Tag Archives: sci-fi

Suggestions For Starting Mobile Suit Gundam

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For the last few months I’ve been watching a ton of Mobile Suit Gundam anime, and I think I’ve reached a point where I can at least put down a small collection of tips for anyone else thinking about getting into it or just taking a glance at it.

Mainly I’ve been watching different parts of the “Universal Century” Gundam shows, which if you don’t know form the main timeline around which the franchise was originally started. There are other shows taking place in their own continuities. I think this guide from Anime News Network is a good glance at the entire franchise, but it’s slightly outdated since a few more UC properties have come out since it was published, and I want to go over those a little bit. Continue reading

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Titanfall 2 vs Infinite Warfare

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All the reviews for Titanfall 2 have probably told you how good the campaign is. If you’ve slept on it, I’ll go ahead and tell you it ranks among the best shooter campaigns of recent years. Just coming off of it, it has me thinking about Call of Duty: Infinite Warfare, for which I’m fairly optimistic. I probably won’t be able to play Infinite Warfare for a little while though. Continue reading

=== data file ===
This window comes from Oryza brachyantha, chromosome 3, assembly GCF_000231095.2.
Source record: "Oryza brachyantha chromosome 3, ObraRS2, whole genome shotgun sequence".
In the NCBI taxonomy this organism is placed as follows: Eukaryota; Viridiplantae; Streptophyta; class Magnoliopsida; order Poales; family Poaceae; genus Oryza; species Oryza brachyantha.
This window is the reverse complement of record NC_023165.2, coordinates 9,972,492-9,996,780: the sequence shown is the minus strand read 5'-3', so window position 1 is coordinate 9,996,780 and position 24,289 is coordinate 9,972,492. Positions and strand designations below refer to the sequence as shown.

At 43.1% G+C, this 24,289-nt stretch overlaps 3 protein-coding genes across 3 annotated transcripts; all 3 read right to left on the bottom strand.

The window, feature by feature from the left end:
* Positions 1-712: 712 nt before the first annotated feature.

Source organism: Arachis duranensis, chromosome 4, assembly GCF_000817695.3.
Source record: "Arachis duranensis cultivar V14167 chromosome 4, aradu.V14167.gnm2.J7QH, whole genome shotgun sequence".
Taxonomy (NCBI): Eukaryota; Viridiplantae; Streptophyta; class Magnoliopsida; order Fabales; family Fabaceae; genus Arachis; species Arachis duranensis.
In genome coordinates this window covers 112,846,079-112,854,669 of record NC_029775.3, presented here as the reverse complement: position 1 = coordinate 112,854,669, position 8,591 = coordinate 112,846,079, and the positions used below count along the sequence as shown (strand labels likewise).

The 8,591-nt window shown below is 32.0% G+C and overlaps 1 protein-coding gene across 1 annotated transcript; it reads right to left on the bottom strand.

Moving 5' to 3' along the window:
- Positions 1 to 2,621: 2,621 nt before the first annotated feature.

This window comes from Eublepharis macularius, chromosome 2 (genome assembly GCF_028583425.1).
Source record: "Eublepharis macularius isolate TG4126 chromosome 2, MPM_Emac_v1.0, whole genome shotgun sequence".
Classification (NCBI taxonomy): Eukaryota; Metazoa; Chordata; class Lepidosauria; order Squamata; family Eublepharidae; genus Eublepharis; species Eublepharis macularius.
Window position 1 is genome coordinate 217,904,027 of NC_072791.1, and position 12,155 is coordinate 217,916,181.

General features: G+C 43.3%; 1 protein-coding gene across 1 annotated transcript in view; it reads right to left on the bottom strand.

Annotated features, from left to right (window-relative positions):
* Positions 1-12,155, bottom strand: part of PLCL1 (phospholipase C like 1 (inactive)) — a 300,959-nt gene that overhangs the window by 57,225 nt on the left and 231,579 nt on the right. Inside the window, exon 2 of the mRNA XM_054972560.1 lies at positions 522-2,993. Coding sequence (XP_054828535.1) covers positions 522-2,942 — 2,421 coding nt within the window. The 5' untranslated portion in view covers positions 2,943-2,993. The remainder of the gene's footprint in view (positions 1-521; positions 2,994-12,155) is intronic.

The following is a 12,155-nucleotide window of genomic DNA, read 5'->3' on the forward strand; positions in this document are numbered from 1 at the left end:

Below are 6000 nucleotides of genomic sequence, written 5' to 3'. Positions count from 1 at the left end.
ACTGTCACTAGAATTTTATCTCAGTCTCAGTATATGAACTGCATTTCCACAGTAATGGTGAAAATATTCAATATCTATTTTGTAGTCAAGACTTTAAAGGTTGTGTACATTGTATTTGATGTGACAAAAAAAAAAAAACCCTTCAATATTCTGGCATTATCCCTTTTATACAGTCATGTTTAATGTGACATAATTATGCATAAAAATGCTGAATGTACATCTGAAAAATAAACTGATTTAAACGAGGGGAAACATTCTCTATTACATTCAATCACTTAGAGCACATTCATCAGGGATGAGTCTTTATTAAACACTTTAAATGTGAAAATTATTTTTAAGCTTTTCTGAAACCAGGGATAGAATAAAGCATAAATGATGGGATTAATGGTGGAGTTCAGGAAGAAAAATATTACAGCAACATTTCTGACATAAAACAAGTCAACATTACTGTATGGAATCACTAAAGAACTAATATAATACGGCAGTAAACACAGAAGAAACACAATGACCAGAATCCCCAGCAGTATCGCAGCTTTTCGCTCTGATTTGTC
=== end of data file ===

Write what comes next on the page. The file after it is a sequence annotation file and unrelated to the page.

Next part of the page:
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Star Wars And The Nostalgia-Based Films

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[SPOILER-FREE]

Coming out of The Force Awakens I decided to put down not a review, but a post laying out whether or not the movie is anything more than a nostalgia bomb. I laid out my fears previously, and honestly, a few hours after the fact, I’m still not sure it did enough to escape that fate.

A lot of people might say a pure fan service nostalgia bomb is what the audience needs, but I for one walked into a new Star Wars movie to see the universe taken to new places. To be frank, Force Awakens mostly felt like a setup for what could be interesting new places in the next two movies. If you’ve already read some of the reviews, a lot of them seem to criticize it for being a bit too much like A New Hope. Continue reading

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Late to Space Games Part 3: Frontier Elite II

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Part 1
Part 2

Frontier: Elite II is one of the most mind-blowing games I’ve ever played, purely on a technical scale. Unlike the first Elite, I’m not just impressed with Frontier just became it came out 21 years ago. It really might be the most technically incredible open-world I’ve ever seen in a video game. It’s also further improved my perspective on what people hope No Man’s Sky will be.

Like the original, Frontier is a free download these days so I really suggest you at least take a look at it. There’s even a high-resolution widescreen version at that link. All that said, I can definitely understand why basically nobody else repeated the absolutely insane scale of Frontier. Its main identifying design decisions really set it up as more of a speculative simulation of space travel than a fun game. Continue reading

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Late to Space Games Part 2: Modern Elite Conversions